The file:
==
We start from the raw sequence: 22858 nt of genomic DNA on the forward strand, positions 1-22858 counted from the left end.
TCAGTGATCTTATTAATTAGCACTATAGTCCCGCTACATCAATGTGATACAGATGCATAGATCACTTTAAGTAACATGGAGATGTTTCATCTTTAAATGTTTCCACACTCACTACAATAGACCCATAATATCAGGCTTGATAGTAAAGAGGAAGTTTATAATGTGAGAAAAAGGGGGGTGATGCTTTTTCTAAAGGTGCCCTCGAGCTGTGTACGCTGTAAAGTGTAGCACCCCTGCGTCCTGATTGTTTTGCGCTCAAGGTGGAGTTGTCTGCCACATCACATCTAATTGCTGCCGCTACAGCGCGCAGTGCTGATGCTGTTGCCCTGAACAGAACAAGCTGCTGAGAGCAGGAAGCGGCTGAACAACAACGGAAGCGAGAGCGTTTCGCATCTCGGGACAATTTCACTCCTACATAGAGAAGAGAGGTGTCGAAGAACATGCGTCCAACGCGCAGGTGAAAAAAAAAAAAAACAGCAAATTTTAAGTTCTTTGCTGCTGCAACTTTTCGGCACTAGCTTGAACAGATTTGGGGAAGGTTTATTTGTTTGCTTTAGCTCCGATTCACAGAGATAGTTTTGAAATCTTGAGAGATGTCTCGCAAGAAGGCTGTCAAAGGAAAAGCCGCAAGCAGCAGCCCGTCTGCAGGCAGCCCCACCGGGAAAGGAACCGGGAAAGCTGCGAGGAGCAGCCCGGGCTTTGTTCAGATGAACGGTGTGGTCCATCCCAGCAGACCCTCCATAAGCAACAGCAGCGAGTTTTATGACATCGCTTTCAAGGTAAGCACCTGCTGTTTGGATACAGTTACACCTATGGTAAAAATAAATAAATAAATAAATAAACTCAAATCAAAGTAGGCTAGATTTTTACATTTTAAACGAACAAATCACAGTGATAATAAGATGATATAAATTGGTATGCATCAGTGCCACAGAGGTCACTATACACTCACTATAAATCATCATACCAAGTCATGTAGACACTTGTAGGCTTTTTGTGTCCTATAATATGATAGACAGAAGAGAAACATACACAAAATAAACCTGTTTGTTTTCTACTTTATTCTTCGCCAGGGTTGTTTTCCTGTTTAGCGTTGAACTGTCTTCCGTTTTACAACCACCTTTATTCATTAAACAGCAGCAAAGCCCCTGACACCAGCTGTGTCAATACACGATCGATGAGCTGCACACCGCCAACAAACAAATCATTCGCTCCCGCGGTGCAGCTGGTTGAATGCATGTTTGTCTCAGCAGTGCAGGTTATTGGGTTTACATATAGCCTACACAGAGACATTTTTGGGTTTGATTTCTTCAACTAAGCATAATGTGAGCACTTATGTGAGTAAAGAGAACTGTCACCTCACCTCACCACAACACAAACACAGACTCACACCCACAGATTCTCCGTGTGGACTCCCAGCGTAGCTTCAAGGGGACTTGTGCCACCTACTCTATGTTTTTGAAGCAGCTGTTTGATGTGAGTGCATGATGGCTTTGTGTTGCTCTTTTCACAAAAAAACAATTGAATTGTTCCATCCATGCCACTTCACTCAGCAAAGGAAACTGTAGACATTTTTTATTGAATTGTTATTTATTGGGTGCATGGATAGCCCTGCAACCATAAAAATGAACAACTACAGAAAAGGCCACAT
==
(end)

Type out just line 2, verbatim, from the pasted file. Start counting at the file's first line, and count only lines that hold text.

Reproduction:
TCAGTGATCTTATTAATTAGCACTATAGTCCCGCTACATCAATGTGATACAGATGCATAGATCACTTTAAGTAACATGGAGATGTTTCATCTTTAAATGTTTCCACACTCACTACAATAGACCCATAATATCAGGCTTGATAGTAAAGAGGAAGTTTATAATGTGAGAAAAAGGGGGGTGATGCTTTTTCTAAAGGTGCCCTCGAGCTGTGTACGCTGTAAAGTGTAGCACCCCTGCGTCCTGATTGTTTTGCGCTCAAGGTGGAGTTGTCTGCCACATCACATCTAATTGCTGCCGCTACAGCGCGCAGTGCTGATGCTGTTGCCCTGAACAGAACAAGCTGCTGAGAGCAGGAAGCGGCTGAACAACAACGGAAGCGAGAGCGTTTCGCATCTCGGGACAATTTCACTCCTACATAGAGAAGAGAGGTGTCGAAGAACATGCGTCCAACGCGCAGGTGAAAAAAAAAAAAAACAGCAAATTTTAAGTTCTTTGCTGCTGCAACTTTTCGGCACTAGCTTGAACAGATTTGGGGAAGGTTTATTTGTTTGCTTTAGCTCCGATTCACAGAGATAGTTTTGAAATCTTGAGAGATGTCTCGCAAGAAGGCTGTCAAAGGAAAAGCCGCAAGCAGCAGCCCGTCTGCAGGCAGCCCCACCGGGAAAGGAACCGGGAAAGCTGCGAGGAGCAGCCCGGGCTTTGTTCAGATGAACGGTGTGGTCCATCCCAGCAGACCCTCCATAAGCAACAGCAGCGAGTTTTATGACATCGCTTTCAAGGTAAGCACCTGCTGTTTGGATACAGTTACACCTATGGTAAAAATAAATAAATAAATAAATAAACTCAAATCAAAGTAGGCTAGATTTTTACATTTTAAACGAACAAATCACAGTGATAATAAGATGATATAAATTGGTATGCATCAGTGCCACAGAGGTCACTATACACTCACTATAAATCATCATACCAAGTCATGTAGACACTTGTAGGCTTTTTGTGTCCTATAATATGATAGACAGAAGAGAAACATACACAAAATAAACCTGTTTGTTTTCTACTTTATTCTTCGCCAGGGTTGTTTTCCTGTTTAGCGTTGAACTGTCTTCCGTTTTACAACCACCTTTATTCATTAAACAGCAGCAAAGCCCCTGACACCAGCTGTGTCAATACACGATCGATGAGCTGCACACCGCCAACAAACAAATCATTCGCTCCCGCGGTGCAGCTGGTTGAATGCATGTTTGTCTCAGCAGTGCAGGTTATTGGGTTTACATATAGCCTACACAGAGACATTTTTGGGTTTGATTTCTTCAACTAAGCATAATGTGAGCACTTATGTGAGTAAAGAGAACTGTCACCTCACCTCACCACAACACAAACACAGACTCACACCCACAGATTCTCCGTGTGGACTCCCAGCGTAGCTTCAAGGGGACTTGTGCCACCTACTCTATGTTTTTGAAGCAGCTGTTTGATGTGAGTGCATGATGGCTTTGTGTTGCTCTTTTCACAAAAAAACAATTGAATTGTTCCATCCATGCCACTTCACTCAGCAAAGGAAACTGTAGACATTTTTTATTGAATTGTTATTTATTGGGTGCATGGATAGCCCTGCAACCATAAAAATGAACAACTACAGAAAAGGCCACAT